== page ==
2. ^ Witkin, B. R. (1994). Needs Assessment Since 1981: The State of the Practice. Evaluation Practice, 15 (1), 17-27.
  3. ^ Kaufman, R., & English, F. W. (1979). Needs assessment: Concept and application. Englewood Cliffs, NJ: Educational Technology Publications.
  4. ^ Kaufman, R., & English, F. W. (1976). Needs assessment A guide for educational managers. Arlington, VA: American Association of School Administrators.

    Kaufman, R. A. (1972). Educational system planning. Englewood Kaufman, R. (1988). Planning educational systems: A results-based approach. Lancaster, PA: Technomic Publishers.

    Kaufman, R. (1988b). Planning for organizational success: A practical guide. (Revised) Social Impacts: Edgecliff, NSW, Australia.

    Kaufman, R. (1988c). Identifying and solving problems: A management approach. (4th ed.). Social Impacts: Edgecliff, NSW, Australia. Other editions: 3rd ed., 1982; 2nd ed., 1979; 1st ed., 1976: San Diego, CA. University Associates Publishers. Cliffs, NJ: Prentice-Hall. (Also Planificacion de systemas educativos [translation of Educational system planning]; Mexico City: Editorial Trillas, S.A., 1973.)

    Kaufman, R. (1996). Strategic Thinking: A Guide to Identifying and Solving Problems. Arlington, VA. & Washington, D.C. Jointly published by the American Society for Training & Development and the International Society for Performance Improvement

    Kaufman, R. (2000). Mega Planning: Practical Tools for Organizational Success. Thousand Oaks, CA. Sage Publications. (Also Planificación Mega: Herramientas practicas paral el exito organizacional. (2004). Traducción de Sonia Agut. Universitat Jaume I, Castelló de la Plana, Espana.)

    Kaufman, R. (2006). 30 Seconds That Can Change Your Life: A Decision-Making Guide for Those Who Refuse to be Mediocre. Amherst, MA. HRD Press Inc.

    Kaufman, R. (2006). Change, Choices, and Consequences: A Guide to Mega Thinking and Planning. Amherst, MA. HRD Press Inc. Kaufman, R. & Guerra-Lopez (2008) The Assessment Book: Applied Strategic Thinking and Performance Improvement through self-assessments, Amherst, MA. HRD Press. Kaufman, R. (2011). The Manager's Pocket Guide to Mega Thinking and Planning. Amherst, MA HRD Press. Bernardez, M., Kaufman, R., Krivatsy, A., & Arias, C. (Jan.,2012). City Doctors: A Systemic Approach to Transform Colon City, Panama. Performance Improvement Quarterly.
  5. ^ Kaufman, R. (2006). Change, Choices, and Consequences: A Guide to Mega Thinking and Planning. Amherst, MA. HRD Press Inc.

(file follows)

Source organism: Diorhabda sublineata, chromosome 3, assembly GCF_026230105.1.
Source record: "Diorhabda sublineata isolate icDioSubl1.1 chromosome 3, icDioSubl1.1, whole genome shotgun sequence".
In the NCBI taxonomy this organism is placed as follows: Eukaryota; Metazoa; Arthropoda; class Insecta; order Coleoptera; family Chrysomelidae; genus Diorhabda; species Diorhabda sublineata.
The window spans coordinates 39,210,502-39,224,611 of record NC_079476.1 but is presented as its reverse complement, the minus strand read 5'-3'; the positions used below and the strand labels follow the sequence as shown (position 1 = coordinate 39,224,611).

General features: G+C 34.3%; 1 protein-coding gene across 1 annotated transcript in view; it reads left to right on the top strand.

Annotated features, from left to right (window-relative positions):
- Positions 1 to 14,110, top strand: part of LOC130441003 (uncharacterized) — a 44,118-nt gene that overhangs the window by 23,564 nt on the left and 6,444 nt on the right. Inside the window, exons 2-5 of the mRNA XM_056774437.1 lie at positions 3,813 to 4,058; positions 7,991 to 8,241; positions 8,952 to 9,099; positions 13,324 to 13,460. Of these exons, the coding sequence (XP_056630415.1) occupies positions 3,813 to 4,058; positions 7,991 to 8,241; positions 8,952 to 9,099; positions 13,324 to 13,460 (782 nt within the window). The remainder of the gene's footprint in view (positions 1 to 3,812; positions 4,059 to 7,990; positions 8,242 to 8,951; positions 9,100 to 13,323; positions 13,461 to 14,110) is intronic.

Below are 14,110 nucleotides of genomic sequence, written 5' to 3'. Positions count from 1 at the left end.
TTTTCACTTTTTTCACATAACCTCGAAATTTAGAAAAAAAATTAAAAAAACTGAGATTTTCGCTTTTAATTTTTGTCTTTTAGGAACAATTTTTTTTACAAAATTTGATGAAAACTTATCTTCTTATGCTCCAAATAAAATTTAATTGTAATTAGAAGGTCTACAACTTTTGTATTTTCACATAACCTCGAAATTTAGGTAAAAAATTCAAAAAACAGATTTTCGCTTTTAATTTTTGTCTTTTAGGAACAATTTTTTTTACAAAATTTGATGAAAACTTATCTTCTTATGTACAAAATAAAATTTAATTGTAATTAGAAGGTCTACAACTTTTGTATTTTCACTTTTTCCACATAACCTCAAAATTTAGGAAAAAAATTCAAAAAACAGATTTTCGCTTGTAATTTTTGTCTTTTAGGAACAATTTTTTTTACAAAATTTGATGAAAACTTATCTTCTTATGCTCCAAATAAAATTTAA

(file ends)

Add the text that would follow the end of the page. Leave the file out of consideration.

6. ^ Kaufman, R. (2000, 2006). Mega Planning: Practical Tools for Organizational Success. Thousand Oaks, CA. Sage Publications.
  7. ^ Moore, S.L., Ellsworth, J., and Kaufman, R. (2008). Objectives: Are they useful? A Quick Assessment. Performance Improvement, 47(7), 41-47.
  8. ^ Moore, S.L. (2010). Ethics by Design: A new definition of performance standards and performance accountability. HRD Press.

    Moore, S.L., Ellsworth, J., and Kaufman, R. (2008). Objectives: Are they useful? A Quick Assessment. Performance Improvement, 47(7), 41-47.
  9. ^ Muir, M., Watkins, R. Kaufman, R., & Leigh, D. (1998: Apr.). Costs-Consequences Analysis: A Primer. Performance Improvement, 37 (4), 8-17, 48.
  10. ^ Bernardez, M. (May–June, 2009). Sailing the Winds of “Creative Destruction:” Educational Technology during economic downturns. Educational Technology.

    Bernardez, M. (2009). Minding the Business of Business: Tools and Models to Design and Measure Wealth Creation. Performance Improvement Quarterly. 22(2) Pp. 17-72.
  11. ^ Moore, S. L. (2005). The social impact of a profession: An analysis of factors influencing ethics and the teaching of social responsibility in educational technology programs. Unpublished Doctor of Philosophy dissertation, University of Northern Colorado.
  12. ^ Watkins, R., Leigh, D., Foshay, R. and Kaufman, R. (1998). Kirkpatrick Plus: Evaluation and Continuous Improvement with a Community Focus. Educational Technology Research & Development, 46(4): 90-96.
  13. ^ Phillips, J.J. (1997). Return on Investment in Training and Performance Improvement Programs. Butterworth-Heinemann.
  14. ^ Winiecki, D. J. (2004) Rejoinder to “Saving the World With HPT” A Critical, Scientific and Consultative Reflection. Performance Improvement review, ISPI. September 2004.
  15. ^ Brethower, D. M. (2005: Feb.). Yes We Can: A Rejoinder to Don Winiecki’s Rejoinder About Saving the World with HPT. Performance Improvement. Vol. 44, No. 2. Pp. 19-24.
  16. ^ Guerra, I. and Rodriguez, G. (2005). Educational Planning and Social Responsibility: Eleven Years of Mega Planning at the Sonora Institute of Technology (ITSON). Performance Improvement Quarterly, 18(3) pp. 56-64.